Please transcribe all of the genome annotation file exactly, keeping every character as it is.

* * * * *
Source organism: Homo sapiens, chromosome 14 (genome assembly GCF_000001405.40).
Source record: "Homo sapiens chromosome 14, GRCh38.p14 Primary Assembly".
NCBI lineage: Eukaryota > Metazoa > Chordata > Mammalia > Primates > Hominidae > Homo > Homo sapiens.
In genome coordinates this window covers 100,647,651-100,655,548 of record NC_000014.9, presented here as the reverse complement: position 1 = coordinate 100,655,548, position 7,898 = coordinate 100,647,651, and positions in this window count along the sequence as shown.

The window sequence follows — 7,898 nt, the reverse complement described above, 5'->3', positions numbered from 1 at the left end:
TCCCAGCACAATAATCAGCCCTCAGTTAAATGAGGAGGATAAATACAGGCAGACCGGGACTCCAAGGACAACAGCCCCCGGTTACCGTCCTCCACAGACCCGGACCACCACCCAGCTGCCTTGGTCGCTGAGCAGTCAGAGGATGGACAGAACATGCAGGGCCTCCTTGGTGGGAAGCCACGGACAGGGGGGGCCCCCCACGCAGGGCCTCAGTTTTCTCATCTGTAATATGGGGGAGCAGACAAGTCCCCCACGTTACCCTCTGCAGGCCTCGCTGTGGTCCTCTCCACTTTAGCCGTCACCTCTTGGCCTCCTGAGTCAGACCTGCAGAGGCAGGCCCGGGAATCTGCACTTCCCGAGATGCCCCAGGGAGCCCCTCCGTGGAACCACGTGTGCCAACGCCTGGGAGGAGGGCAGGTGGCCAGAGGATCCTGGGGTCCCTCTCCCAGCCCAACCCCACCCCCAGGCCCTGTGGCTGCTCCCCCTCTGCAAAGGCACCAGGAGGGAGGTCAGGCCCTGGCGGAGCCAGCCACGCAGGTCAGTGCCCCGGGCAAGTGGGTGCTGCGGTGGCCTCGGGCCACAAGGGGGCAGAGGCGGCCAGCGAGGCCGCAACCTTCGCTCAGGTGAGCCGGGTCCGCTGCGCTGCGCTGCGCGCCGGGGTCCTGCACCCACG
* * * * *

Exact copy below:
Source organism: Homo sapiens, chromosome 14 (genome assembly GCF_000001405.40).
Source record: "Homo sapiens chromosome 14, GRCh38.p14 Primary Assembly".
NCBI lineage: Eukaryota > Metazoa > Chordata > Mammalia > Primates > Hominidae > Homo > Homo sapiens.
In genome coordinates this window covers 100,647,651-100,655,548 of record NC_000014.9, presented here as the reverse complement: position 1 = coordinate 100,655,548, position 7,898 = coordinate 100,647,651, and positions in this window count along the sequence as shown.

The window sequence follows — 7,898 nt, the reverse complement described above, 5'->3', positions numbered from 1 at the left end:
TCCCAGCACAATAATCAGCCCTCAGTTAAATGAGGAGGATAAATACAGGCAGACCGGGACTCCAAGGACAACAGCCCCCGGTTACCGTCCTCCACAGACCCGGACCACCACCCAGCTGCCTTGGTCGCTGAGCAGTCAGAGGATGGACAGAACATGCAGGGCCTCCTTGGTGGGAAGCCACGGACAGGGGGGGCCCCCCACGCAGGGCCTCAGTTTTCTCATCTGTAATATGGGGGAGCAGACAAGTCCCCCACGTTACCCTCTGCAGGCCTCGCTGTGGTCCTCTCCACTTTAGCCGTCACCTCTTGGCCTCCTGAGTCAGACCTGCAGAGGCAGGCCCGGGAATCTGCACTTCCCGAGATGCCCCAGGGAGCCCCTCCGTGGAACCACGTGTGCCAACGCCTGGGAGGAGGGCAGGTGGCCAGAGGATCCTGGGGTCCCTCTCCCAGCCCAACCCCACCCCCAGGCCCTGTGGCTGCTCCCCCTCTGCAAAGGCACCAGGAGGGAGGTCAGGCCCTGGCGGAGCCAGCCACGCAGGTCAGTGCCCCGGGCAAGTGGGTGCTGCGGTGGCCTCGGGCCACAAGGGGGCAGAGGCGGCCAGCGAGGCCGCAACCTTCGCTCAGGTGAGCCGGGTCCGCTGCGCTGCGCTGCGCGCCGGGGTCCTGCACCCACG